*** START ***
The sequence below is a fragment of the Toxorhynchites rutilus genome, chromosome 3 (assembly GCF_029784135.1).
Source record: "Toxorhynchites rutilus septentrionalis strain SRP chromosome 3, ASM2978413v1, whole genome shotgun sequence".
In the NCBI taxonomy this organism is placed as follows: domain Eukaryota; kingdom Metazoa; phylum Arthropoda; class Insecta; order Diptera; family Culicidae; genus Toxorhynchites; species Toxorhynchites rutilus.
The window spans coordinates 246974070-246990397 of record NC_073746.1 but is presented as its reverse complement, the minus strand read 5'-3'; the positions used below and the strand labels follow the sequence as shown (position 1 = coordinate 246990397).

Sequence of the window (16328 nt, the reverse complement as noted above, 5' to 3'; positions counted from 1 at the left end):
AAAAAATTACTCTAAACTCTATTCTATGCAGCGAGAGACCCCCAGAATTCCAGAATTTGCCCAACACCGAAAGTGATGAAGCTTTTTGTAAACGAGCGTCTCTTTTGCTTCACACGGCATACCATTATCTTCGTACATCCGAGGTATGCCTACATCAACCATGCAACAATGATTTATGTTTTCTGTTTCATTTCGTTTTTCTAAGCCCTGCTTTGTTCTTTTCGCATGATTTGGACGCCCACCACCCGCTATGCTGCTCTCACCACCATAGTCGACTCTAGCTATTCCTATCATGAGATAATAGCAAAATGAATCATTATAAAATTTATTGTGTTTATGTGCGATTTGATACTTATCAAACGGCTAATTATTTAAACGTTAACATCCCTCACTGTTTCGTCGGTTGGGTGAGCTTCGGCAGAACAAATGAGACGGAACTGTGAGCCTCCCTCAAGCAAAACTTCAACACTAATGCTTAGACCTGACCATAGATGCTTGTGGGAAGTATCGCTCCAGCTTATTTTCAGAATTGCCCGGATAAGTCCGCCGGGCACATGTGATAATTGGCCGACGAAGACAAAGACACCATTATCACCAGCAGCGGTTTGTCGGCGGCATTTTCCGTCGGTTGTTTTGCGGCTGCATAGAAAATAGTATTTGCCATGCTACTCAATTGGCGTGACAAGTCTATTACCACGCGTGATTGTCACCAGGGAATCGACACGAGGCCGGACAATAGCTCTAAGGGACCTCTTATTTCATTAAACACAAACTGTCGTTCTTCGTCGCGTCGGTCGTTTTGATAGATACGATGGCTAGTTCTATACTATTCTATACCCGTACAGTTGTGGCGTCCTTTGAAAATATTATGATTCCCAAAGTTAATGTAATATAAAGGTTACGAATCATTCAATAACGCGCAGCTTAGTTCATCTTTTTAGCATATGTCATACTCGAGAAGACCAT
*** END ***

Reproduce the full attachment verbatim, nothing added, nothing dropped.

The sequence below is a fragment of the Toxorhynchites rutilus genome, chromosome 3 (assembly GCF_029784135.1).
Source record: "Toxorhynchites rutilus septentrionalis strain SRP chromosome 3, ASM2978413v1, whole genome shotgun sequence".
In the NCBI taxonomy this organism is placed as follows: domain Eukaryota; kingdom Metazoa; phylum Arthropoda; class Insecta; order Diptera; family Culicidae; genus Toxorhynchites; species Toxorhynchites rutilus.
The window spans coordinates 246974070-246990397 of record NC_073746.1 but is presented as its reverse complement, the minus strand read 5'-3'; the positions used below and the strand labels follow the sequence as shown (position 1 = coordinate 246990397).

Sequence of the window (16328 nt, the reverse complement as noted above, 5' to 3'; positions counted from 1 at the left end):
AAAAAATTACTCTAAACTCTATTCTATGCAGCGAGAGACCCCCAGAATTCCAGAATTTGCCCAACACCGAAAGTGATGAAGCTTTTTGTAAACGAGCGTCTCTTTTGCTTCACACGGCATACCATTATCTTCGTACATCCGAGGTATGCCTACATCAACCATGCAACAATGATTTATGTTTTCTGTTTCATTTCGTTTTTCTAAGCCCTGCTTTGTTCTTTTCGCATGATTTGGACGCCCACCACCCGCTATGCTGCTCTCACCACCATAGTCGACTCTAGCTATTCCTATCATGAGATAATAGCAAAATGAATCATTATAAAATTTATTGTGTTTATGTGCGATTTGATACTTATCAAACGGCTAATTATTTAAACGTTAACATCCCTCACTGTTTCGTCGGTTGGGTGAGCTTCGGCAGAACAAATGAGACGGAACTGTGAGCCTCCCTCAAGCAAAACTTCAACACTAATGCTTAGACCTGACCATAGATGCTTGTGGGAAGTATCGCTCCAGCTTATTTTCAGAATTGCCCGGATAAGTCCGCCGGGCACATGTGATAATTGGCCGACGAAGACAAAGACACCATTATCACCAGCAGCGGTTTGTCGGCGGCATTTTCCGTCGGTTGTTTTGCGGCTGCATAGAAAATAGTATTTGCCATGCTACTCAATTGGCGTGACAAGTCTATTACCACGCGTGATTGTCACCAGGGAATCGACACGAGGCCGGACAATAGCTCTAAGGGACCTCTTATTTCATTAAACACAAACTGTCGTTCTTCGTCGCGTCGGTCGTTTTGATAGATACGATGGCTAGTTCTATACTATTCTATACCCGTACAGTTGTGGCGTCCTTTGAAAATATTATGATTCCCAAAGTTAATGTAATATAAAGGTTACGAATCATTCAATAACGCGCAGCTTAGTTCATCTTTTTAGCATATGTCATACTCGAGAAGACCAT